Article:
One of the key events that happened in this time-frame of my marriage from 1994 to 2001 was my Mom’s death. On July 31, 1997 my Mom passed away due to kidney cancer. And this event was the beginning of several years of counseling for me. At the urging of my younger brother. I went to see a counselor and eventually me and two of my three brothers confronted my Dad with many of the offences he did to us growing up. It was during this counseling session that for the first time ever I told my Dad that I had gay encounters. Even though my Dad knew that hearing all of these things would be painful my Dad agreed to do it because he was in desperate need of friendship and family kinship after my Mom past away.
My Experience With Gay to Straight Ministries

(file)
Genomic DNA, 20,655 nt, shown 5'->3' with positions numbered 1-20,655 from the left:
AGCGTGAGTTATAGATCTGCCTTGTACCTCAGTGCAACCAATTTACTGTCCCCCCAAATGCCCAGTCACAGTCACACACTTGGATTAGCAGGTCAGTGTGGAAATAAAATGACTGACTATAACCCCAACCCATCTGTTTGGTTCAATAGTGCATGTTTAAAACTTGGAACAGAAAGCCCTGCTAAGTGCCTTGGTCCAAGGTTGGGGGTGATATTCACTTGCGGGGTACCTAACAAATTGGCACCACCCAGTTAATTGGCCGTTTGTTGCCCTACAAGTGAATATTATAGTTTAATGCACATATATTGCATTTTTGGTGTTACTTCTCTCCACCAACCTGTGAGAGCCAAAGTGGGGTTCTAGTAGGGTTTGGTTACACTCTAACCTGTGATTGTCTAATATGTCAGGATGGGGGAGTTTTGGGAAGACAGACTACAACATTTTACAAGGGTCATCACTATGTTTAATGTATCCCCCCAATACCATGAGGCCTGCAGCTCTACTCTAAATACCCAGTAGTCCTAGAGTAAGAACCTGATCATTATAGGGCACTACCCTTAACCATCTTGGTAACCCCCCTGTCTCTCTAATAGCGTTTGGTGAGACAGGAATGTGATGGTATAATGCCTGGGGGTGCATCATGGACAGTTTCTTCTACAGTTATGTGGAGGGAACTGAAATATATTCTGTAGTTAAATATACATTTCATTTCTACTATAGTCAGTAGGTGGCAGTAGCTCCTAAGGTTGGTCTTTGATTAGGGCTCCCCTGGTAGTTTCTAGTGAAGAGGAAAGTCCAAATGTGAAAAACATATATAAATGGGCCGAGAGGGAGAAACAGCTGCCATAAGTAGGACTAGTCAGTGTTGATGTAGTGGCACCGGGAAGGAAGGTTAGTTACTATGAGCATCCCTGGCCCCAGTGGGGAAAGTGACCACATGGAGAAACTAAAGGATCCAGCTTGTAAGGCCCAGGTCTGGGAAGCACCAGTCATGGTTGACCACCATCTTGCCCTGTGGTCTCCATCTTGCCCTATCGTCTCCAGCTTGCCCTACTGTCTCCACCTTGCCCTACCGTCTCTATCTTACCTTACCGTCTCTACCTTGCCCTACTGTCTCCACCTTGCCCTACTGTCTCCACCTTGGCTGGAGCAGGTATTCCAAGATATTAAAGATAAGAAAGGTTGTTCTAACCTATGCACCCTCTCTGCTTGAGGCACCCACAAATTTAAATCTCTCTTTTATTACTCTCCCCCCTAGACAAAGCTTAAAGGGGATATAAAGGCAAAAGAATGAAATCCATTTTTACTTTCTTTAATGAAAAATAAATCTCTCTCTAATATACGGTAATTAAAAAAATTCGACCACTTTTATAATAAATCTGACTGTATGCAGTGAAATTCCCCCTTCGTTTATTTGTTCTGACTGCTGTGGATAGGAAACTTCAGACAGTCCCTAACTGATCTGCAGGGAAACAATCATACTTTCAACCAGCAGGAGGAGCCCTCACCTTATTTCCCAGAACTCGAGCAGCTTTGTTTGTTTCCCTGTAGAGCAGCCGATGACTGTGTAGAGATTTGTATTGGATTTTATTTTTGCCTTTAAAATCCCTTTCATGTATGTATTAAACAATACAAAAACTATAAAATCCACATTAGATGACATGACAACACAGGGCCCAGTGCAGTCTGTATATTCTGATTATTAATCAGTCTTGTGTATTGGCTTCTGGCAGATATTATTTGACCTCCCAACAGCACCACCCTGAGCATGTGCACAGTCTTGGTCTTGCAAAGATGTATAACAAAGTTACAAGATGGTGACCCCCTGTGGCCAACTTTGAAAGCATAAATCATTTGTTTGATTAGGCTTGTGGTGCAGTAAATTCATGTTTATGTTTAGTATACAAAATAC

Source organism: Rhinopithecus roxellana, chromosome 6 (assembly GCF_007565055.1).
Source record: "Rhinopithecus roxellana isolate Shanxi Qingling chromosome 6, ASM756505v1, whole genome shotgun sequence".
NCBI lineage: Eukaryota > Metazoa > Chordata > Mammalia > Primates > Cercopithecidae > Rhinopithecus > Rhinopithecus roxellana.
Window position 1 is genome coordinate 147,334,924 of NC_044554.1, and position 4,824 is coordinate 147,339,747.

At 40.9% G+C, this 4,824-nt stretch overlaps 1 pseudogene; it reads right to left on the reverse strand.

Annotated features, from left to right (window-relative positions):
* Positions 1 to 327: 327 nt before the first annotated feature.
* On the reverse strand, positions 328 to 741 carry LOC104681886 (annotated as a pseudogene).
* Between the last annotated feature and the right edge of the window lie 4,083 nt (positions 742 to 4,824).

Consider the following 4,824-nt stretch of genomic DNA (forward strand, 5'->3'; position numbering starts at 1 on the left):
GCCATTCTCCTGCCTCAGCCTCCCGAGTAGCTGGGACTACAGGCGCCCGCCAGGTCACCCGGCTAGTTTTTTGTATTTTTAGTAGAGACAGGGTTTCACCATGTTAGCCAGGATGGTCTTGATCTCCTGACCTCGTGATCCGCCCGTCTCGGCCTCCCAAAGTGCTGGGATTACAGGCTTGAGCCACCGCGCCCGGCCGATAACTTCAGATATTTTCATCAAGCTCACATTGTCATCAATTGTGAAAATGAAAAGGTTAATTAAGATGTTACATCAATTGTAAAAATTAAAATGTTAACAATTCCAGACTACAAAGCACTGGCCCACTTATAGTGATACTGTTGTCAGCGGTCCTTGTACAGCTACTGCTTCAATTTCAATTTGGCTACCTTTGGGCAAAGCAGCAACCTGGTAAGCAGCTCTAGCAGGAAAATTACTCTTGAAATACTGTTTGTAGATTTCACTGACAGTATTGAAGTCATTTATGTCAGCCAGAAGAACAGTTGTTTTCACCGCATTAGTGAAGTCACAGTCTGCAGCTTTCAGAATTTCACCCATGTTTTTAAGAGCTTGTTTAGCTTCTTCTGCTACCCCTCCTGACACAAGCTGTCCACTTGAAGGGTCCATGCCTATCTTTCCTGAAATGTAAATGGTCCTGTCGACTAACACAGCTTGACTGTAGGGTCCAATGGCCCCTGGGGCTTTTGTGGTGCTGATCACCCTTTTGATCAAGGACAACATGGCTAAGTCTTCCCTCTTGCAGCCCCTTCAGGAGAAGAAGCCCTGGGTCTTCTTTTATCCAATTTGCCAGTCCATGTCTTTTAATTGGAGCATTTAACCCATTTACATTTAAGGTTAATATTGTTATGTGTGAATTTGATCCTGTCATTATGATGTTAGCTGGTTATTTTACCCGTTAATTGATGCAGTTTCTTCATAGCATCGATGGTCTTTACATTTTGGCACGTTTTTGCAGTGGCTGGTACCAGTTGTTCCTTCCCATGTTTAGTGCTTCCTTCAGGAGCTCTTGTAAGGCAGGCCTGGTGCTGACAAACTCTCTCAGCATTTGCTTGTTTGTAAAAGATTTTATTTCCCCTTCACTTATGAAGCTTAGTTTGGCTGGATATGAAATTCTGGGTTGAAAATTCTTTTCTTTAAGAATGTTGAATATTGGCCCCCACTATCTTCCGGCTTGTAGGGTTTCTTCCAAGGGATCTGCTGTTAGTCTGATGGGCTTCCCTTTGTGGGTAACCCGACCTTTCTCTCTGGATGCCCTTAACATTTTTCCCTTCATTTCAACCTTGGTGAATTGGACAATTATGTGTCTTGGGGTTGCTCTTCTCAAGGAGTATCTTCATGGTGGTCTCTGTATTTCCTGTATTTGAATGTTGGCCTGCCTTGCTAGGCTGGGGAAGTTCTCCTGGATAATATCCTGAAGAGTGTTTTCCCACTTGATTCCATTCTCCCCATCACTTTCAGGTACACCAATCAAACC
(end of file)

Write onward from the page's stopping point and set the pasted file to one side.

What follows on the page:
This counseling led me into another life changing event that molded my view of religion. The counselor that our family saw recommended that I attend a gay to straight ministry called Living Waters which is part of Andy Comiskey’s Desert Stream ministry. Initially, I saw Living Waters as a life jacket that would rescue my marriage and finally give me victory of the evil “gayness’ that was inside of me. One of the comforting things about the Living Waters experience for me is that I finally opened up about my “secret” gay desires and found out there were others like me and I was not immediately rejected. I went through several different Living Waters or Living Waters-like programs that were designed to fix me. I would have periods of “sobriety”, but what I found was that basically the Living Waters experience would just make my highs, a little higher and but my lows much lower than before.